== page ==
Chapter 36 Kagola Ashtavakra, Disciple of Uddalaka
The hermitage of the figures immortalised in the Upanishads was one of the holy sites the Pandavas visited while exploring the forest’s other sacred locations. Yudhishthira heard the tale of the location through Lomasa.
The great philosopher and Vedanta instructor Udalaka had a student named Kagola who was good and devoted but had no formal education. As a result, the other disciples used to make fun of him and laugh. However, Uddalaka did not place much importance on his disciple’s lack of knowledge and instead admired him for his qualities, dedication, and excellent behaviour and gave him his daughter Sujata in marriage.
The couple received a son as a gift. Typically, a kid gets the traits of both of its parents. However, thankfully, the grandson of Uddalaka inherited his grandpa’s knowledge of the Vedas from his grandfather rather than his father and understood them even before he was born.
When Kagola made mistakes, which he frequently did when reciting the Vedas, the unborn child would twist in anguish, and as a result, Kagola was born with eight crooked bends in his body. He was given the name Ashtavakra, which translates to “Eight crooked bends,” because of these crooked bends. One tragic day, Kagola engaged in a polemical debate with Mithila’s court scholar Vandi, and after losing, was forced to commit himself by drowning.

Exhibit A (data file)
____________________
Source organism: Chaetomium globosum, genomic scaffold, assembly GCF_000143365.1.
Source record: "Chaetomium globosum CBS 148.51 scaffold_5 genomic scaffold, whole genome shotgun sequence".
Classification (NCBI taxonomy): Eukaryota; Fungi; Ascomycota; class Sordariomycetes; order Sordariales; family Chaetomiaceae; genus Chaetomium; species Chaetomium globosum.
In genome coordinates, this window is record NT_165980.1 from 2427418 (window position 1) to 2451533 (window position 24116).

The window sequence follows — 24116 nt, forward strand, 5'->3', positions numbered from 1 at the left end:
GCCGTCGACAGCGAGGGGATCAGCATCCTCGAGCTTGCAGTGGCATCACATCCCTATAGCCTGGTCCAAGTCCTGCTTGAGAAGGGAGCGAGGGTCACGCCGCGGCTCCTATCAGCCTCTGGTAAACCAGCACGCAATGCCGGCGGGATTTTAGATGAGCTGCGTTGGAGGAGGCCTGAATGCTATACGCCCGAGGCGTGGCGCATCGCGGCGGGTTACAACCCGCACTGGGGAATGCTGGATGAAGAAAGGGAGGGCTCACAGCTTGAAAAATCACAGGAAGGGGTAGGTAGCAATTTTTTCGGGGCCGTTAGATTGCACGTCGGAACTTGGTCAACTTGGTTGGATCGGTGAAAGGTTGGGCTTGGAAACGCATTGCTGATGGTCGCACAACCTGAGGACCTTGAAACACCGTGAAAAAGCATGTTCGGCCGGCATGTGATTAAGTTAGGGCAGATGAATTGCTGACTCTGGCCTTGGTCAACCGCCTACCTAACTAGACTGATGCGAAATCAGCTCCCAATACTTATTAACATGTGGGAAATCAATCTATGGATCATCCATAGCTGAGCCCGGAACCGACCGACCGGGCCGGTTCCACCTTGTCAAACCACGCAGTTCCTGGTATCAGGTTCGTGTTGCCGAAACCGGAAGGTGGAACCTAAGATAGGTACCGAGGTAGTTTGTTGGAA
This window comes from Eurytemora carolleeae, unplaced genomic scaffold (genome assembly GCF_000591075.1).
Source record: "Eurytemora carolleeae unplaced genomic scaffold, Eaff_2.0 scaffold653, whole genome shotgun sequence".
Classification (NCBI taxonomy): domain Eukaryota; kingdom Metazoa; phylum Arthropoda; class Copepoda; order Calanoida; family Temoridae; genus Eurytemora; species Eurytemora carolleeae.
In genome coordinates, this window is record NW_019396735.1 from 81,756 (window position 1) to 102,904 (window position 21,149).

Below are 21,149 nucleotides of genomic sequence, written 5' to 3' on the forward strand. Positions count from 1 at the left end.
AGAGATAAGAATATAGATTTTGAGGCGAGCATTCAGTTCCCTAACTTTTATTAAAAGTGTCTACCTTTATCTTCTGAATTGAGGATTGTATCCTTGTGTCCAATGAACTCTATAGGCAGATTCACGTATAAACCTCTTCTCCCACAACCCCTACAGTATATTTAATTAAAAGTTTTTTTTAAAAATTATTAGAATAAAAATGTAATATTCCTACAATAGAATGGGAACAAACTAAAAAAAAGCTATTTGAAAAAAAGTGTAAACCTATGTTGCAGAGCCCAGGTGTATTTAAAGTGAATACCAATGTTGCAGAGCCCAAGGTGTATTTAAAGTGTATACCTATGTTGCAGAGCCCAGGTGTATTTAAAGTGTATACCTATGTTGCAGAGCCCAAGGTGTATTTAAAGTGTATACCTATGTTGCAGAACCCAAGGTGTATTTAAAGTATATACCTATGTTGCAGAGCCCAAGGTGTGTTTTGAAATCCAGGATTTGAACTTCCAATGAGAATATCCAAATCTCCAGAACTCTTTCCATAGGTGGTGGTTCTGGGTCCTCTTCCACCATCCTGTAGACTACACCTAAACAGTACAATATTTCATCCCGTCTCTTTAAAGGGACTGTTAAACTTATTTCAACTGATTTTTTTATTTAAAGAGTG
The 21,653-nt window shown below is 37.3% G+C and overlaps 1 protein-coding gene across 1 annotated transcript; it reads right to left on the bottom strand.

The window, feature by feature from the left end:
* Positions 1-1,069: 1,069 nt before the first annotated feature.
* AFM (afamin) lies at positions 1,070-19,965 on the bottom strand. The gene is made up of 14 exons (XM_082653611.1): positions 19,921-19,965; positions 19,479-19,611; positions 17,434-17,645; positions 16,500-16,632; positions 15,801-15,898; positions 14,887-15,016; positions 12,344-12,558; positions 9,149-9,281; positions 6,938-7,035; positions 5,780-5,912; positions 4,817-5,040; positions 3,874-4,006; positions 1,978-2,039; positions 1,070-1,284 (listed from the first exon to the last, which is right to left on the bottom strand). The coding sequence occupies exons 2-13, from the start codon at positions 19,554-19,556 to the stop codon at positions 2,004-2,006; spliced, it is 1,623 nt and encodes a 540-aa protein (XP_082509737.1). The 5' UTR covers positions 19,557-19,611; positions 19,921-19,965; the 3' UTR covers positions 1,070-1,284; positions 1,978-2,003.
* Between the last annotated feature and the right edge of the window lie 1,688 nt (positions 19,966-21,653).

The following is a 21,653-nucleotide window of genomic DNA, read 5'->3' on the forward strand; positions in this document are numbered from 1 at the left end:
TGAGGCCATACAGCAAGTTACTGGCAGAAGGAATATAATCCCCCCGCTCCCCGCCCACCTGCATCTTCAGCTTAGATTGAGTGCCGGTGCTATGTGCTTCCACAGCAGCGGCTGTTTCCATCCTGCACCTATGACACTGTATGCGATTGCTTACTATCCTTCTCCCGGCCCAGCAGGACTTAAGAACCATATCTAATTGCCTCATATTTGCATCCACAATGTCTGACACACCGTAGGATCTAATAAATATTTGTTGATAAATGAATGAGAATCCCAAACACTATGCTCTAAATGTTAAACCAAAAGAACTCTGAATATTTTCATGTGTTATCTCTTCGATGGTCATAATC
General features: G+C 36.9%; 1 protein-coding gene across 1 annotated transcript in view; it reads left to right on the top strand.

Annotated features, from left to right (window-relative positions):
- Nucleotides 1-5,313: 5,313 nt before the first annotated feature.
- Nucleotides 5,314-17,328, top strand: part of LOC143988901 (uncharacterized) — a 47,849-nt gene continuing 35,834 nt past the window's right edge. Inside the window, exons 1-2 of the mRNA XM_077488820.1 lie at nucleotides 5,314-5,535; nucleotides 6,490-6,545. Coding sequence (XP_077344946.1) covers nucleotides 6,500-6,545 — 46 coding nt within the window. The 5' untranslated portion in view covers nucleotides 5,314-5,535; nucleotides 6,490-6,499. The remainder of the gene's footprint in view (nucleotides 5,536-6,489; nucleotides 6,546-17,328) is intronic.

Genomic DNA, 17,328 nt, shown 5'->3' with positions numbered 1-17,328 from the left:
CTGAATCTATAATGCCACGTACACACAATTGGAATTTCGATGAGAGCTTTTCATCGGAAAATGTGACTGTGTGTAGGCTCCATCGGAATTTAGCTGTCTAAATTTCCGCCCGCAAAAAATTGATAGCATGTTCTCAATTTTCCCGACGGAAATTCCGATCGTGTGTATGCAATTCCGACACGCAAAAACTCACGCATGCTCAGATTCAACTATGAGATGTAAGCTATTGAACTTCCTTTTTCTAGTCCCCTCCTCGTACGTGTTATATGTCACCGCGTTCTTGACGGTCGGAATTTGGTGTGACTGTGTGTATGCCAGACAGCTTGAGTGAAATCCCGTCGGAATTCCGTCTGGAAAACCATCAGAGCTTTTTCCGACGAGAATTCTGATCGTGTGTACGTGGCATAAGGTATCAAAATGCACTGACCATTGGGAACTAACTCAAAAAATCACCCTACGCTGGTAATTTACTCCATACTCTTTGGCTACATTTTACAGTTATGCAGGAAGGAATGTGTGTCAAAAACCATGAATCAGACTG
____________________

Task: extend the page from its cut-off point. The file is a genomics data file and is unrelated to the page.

Ashtavakra, on the other hand, grew up to be a towering scholar even in his early years, and by the time he was twelve, he had finished his study of the Vedas and the Vedanta.
One day, Ashtavakra discovered that Mithila’s monarch, Janaka, would be offering a significant sacrifice during which the gathering academics would debate the sastras as usual.
Ashtavakra travelled to Mithila with his uncle Svetaketu. They encountered the king and his company as they travelled to the Mithila site of the sacrifice.
The king’s attendants marched in front while yelling: “Step aside. Let the King come in.” Instead of stepping aside, Ashtavakra addressed the retainers, saying, “O “Even the king, if he is virtuous, must make way for those who are blind, deformed, of the fair sex, carrying weights, and brahmanas who have studied the Vedas. The Bible commands us to follow this principle.”
Surprised by the brahmana boy’s sage advice, the monarch acknowledged the correctness of the reprimand and motioned for his attendants, saying: “It’s true what this brahmana stripling says. No matter how little or large a fire is, it still has the ability to burn.”
The sacrifice hall was entered by Ashtavakra and Svetaketu. They were halted by the gatekeeper, who said: “Boy entry is prohibited. Only elderly males who have studied the Vedas are permitted in the sacrifice hall.”
In response, Ashtavakra “We are not just young men. We have studied the Vedas and kept the requisite vows. Those who have attained the Vedanta principles will not base their judgments solely on one’s age or looks.”
The security guard said: “Stop. Put an end to your pointless boast. How did you learn about and understand Vedanta as a young boy?”
The child stated: “Do you mean to say that I am not large like a mutilated, hollow gourd? Age and size are not indicators of intelligence or value. Tall old men have a tendency to be tall old fools. Permit me to go.”